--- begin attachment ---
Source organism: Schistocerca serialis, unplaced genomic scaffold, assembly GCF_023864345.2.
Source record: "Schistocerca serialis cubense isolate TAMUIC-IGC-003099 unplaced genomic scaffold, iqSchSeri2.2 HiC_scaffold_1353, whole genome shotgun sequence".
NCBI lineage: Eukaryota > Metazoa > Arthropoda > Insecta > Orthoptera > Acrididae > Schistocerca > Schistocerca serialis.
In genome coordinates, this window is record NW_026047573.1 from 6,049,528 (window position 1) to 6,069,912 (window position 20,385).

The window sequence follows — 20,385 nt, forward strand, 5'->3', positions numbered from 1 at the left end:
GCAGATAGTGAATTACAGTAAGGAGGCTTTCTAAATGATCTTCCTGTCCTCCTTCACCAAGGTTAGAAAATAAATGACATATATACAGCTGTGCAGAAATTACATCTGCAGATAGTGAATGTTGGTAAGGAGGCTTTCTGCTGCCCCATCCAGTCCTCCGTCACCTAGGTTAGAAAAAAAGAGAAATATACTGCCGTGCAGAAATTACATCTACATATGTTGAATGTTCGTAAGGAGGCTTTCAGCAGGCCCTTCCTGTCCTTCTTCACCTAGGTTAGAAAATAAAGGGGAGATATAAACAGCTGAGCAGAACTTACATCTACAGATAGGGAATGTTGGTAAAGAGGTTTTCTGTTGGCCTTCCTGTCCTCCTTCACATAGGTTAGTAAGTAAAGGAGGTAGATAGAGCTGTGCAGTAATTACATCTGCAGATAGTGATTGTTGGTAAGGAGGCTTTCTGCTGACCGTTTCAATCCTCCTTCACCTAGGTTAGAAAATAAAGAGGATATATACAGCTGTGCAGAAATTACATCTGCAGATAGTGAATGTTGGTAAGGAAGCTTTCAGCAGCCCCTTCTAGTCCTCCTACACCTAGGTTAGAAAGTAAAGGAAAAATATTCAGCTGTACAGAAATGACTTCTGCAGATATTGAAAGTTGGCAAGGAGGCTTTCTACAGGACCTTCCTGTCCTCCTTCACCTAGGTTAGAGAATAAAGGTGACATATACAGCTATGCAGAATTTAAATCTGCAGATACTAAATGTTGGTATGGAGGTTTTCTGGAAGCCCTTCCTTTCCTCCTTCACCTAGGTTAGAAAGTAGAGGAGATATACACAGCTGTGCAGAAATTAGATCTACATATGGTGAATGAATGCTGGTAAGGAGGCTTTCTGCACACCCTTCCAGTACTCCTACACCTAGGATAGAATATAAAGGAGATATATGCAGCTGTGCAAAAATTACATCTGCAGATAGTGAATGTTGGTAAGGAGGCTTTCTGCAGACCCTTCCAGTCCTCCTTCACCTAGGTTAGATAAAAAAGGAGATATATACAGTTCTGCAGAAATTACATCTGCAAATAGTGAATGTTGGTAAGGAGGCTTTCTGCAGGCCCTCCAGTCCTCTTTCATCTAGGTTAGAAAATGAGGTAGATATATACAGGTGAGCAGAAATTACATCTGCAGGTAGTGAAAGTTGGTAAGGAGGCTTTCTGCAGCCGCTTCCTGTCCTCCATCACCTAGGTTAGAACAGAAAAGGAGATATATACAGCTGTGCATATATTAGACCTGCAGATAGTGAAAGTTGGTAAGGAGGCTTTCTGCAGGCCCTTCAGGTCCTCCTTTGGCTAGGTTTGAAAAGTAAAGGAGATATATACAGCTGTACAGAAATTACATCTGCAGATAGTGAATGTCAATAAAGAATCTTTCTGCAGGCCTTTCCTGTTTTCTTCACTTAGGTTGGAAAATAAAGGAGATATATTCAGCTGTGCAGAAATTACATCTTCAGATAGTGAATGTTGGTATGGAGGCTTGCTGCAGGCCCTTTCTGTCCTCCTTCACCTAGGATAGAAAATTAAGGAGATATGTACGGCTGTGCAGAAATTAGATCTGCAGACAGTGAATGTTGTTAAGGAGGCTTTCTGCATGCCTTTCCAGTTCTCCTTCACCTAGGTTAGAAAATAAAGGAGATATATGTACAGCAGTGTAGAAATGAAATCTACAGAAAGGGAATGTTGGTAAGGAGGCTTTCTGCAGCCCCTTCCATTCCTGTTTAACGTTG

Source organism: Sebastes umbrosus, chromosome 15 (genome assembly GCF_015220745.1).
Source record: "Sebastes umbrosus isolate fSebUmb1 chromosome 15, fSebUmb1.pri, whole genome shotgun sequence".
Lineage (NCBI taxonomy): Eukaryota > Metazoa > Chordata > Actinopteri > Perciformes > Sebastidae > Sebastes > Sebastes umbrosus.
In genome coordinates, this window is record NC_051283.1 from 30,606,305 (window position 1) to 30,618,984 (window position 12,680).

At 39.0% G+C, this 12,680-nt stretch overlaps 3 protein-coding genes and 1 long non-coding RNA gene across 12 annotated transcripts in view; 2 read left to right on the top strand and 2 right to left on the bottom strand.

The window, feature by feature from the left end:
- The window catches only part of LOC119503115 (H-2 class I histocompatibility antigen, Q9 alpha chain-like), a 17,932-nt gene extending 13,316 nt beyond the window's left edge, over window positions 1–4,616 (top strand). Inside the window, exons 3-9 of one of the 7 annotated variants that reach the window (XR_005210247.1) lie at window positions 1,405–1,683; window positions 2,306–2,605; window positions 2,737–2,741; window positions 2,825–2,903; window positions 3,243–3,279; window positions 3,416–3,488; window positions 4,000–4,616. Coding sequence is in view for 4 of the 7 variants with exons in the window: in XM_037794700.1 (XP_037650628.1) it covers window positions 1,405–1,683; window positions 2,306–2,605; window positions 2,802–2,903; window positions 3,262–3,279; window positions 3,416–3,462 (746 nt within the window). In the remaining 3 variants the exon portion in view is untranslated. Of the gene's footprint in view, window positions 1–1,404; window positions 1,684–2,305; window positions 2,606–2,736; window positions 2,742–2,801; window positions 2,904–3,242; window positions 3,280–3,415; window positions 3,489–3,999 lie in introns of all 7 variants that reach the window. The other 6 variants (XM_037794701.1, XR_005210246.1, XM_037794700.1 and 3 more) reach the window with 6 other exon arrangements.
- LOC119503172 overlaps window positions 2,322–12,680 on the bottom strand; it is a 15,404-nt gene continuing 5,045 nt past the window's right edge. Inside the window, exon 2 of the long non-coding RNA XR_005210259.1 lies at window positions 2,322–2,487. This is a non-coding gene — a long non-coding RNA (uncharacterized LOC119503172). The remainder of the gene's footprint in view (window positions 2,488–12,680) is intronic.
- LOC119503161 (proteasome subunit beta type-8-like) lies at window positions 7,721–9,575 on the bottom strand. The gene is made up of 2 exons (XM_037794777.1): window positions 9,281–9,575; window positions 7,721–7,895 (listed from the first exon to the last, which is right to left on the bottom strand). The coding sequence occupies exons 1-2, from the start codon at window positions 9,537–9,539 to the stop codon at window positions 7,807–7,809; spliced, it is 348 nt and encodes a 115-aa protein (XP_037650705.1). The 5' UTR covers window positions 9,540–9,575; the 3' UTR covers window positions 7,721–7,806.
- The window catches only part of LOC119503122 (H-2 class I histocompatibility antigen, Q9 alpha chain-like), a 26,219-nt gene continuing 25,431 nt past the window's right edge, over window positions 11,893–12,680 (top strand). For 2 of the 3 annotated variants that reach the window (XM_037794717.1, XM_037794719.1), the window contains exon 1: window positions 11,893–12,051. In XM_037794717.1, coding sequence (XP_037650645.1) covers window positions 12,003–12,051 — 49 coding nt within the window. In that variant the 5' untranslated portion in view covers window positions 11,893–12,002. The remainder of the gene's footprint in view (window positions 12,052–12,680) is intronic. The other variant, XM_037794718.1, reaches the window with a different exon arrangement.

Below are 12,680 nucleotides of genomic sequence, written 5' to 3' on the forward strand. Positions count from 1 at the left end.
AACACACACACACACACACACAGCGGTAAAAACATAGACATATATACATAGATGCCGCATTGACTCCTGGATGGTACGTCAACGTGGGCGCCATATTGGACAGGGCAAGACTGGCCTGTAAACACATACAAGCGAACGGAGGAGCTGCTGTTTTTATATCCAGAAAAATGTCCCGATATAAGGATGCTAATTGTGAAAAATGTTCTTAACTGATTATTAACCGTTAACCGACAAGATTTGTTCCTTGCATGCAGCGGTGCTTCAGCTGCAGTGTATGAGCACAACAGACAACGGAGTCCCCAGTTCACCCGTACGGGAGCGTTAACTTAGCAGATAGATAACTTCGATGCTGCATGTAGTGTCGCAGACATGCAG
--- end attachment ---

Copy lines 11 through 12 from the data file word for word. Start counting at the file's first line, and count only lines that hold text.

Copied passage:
At 39.0% G+C, this 12,680-nt stretch overlaps 3 protein-coding genes and 1 long non-coding RNA gene across 12 annotated transcripts in view; 2 read left to right on the top strand and 2 right to left on the bottom strand.

The window, feature by feature from the left end: